World Cup of Hockey to bring enhanced viewing experience

Executive director of the NHLPA Donald Fehr joins Shawn McKenzie and John Shannon to talk about the fan village atmosphere, technology and the 2016 World Cup of Hockey being the beginning of more international events for the NHL.

The World Cup of Hockey may have gone dark for a dozen years, but its return could shine a light on where we’re headed in terms of how the game is consumed.

With the best-on-best tournament exactly one month away—it kicks off Sept. 17 in Toronto—the NHL and NHL Players’ Association were in Hogtown on Wednesday to announce several initiatives running in conjunction with the event.

Fans at home watching on Sportsnet or ESPN can expect an enhanced viewing experience, similar to what the NHL has done for All-Star Games in the past. Player jerseys and pucks will be fitted with tracking devices that will tell us how far a skater travels over the course of an entire game, what the precise gap between a defender and attacker is and the exact speed of a twine-bending shot.

It’s a trial balloon that, depending which way the wind blows, could lead to more permanent implementation.

“It’s two weeks; it’s in one place,” said NHL Commissioner Gary Bettman, “it really gives us an opportunity to test it before we have to decide whether or not we’re going to unleash it on 1,230 regular season [NHL] games.”

For those not content to absorb the action from the couch, a fan village in Toronto’s Distillery District will operate from Sept. 16 to. Sept. 25. Music, food that thematically matches countries playing just down the road at ACC and huge screens displaying the action should make for all the entertainment a hockey fan could hope for.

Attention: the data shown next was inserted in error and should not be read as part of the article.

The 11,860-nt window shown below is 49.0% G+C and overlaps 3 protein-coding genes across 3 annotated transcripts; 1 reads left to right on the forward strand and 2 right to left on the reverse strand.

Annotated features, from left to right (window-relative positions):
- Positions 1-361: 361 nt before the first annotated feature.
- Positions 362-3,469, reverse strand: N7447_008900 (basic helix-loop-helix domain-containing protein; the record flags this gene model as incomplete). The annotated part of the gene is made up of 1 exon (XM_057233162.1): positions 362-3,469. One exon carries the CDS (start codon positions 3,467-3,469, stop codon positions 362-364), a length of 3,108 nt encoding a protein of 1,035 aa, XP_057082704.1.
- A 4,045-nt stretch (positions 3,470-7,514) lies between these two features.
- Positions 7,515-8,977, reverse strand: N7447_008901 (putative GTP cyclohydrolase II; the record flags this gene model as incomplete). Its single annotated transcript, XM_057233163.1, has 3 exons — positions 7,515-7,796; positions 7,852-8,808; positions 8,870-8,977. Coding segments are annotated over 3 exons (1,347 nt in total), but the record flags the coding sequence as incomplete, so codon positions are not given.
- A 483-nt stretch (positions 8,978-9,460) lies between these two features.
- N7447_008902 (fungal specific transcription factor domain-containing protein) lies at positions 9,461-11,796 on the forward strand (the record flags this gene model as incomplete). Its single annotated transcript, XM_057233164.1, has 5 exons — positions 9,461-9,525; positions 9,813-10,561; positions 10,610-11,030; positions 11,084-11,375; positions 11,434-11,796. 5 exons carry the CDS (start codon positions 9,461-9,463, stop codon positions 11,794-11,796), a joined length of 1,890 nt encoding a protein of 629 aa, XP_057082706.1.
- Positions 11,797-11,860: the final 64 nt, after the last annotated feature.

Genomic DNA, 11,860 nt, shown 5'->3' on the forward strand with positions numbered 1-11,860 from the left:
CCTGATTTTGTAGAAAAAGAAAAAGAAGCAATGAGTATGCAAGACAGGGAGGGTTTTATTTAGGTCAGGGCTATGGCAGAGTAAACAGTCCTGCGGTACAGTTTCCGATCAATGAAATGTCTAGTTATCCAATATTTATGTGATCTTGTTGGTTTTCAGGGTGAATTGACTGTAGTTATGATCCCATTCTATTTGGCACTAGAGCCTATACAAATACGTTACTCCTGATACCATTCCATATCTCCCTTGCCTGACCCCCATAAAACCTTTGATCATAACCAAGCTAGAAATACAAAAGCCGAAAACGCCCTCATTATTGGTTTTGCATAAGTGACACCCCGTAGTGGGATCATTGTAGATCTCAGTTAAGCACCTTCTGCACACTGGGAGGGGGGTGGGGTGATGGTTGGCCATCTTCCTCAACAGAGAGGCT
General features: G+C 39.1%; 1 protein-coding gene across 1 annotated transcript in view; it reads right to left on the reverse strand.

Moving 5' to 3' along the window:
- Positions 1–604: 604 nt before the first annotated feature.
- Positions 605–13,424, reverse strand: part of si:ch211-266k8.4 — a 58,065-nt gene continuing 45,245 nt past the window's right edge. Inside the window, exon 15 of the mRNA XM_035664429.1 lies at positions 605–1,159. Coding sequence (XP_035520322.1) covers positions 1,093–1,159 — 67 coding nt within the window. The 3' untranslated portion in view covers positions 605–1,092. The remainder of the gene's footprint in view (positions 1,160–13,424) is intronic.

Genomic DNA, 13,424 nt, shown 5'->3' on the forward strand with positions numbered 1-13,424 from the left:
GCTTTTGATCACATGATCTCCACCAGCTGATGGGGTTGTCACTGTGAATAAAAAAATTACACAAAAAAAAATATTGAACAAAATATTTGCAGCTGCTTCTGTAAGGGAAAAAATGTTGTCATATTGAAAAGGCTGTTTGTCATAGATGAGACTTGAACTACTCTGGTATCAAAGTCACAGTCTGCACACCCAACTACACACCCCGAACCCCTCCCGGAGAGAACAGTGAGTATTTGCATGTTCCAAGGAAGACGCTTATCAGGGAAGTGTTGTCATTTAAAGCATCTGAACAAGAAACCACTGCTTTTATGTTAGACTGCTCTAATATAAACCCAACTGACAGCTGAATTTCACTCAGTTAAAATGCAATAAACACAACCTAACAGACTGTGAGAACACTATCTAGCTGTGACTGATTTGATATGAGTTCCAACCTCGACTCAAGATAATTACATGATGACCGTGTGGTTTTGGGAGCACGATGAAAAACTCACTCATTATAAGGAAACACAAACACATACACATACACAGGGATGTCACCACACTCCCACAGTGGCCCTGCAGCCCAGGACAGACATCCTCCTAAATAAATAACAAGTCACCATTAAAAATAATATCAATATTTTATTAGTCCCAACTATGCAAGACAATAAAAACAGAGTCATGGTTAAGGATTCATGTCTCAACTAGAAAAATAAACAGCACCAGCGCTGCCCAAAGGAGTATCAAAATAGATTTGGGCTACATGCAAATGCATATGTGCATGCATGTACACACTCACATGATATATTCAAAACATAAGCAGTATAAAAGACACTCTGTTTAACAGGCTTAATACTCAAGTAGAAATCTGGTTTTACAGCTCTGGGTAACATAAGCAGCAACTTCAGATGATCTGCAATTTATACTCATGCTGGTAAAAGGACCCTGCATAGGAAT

Regardless of where people take in the action, few are likely to miss a teal little detail. Each of the eight World Cup of Hockey jerseys feature SAP logos stitched on the shoulder. And while that little patch will likely send doomsday traditionalists running for a soapbox with the speed of Andre De Grasse, Bettman allayed fears this, too, is something he hopes will soon become commonplace in the NHL.

“Nobody should say that means the next step is to put them on NHL jerseys,” the commish stressed. “I’m a believer in the history, tradition and exactly how special NHL sweaters are. And while these World Cup jerseys have been designed from scratch and are spectacular, it’s not necessarily the same as the NHL sweaters.”

Beyond testing out some new technology, the World Cup is seen as a springboard to a more international-heavy hockey schedule. While Bettman and NHLPA Executive Director Don Fehr said nothing has taken definitive form, expect to hear more about things like NHL games in Europe—maybe even Asia—exhibitions between North American teams and Euro clubs and, no doubt, other World Cups held at regular intervals, possibly at different points across the globe. As for NHL participation in the Olympics, Bettman said there’s no real update and didn’t convey a sense of urgency when addressing how things are shaping up for South Korea in 2018.

“The Players’ Association and I know that there are issues we have to address, but we have time to do that,” he said. “We probably don’t have to focus on that for at least another six months.”

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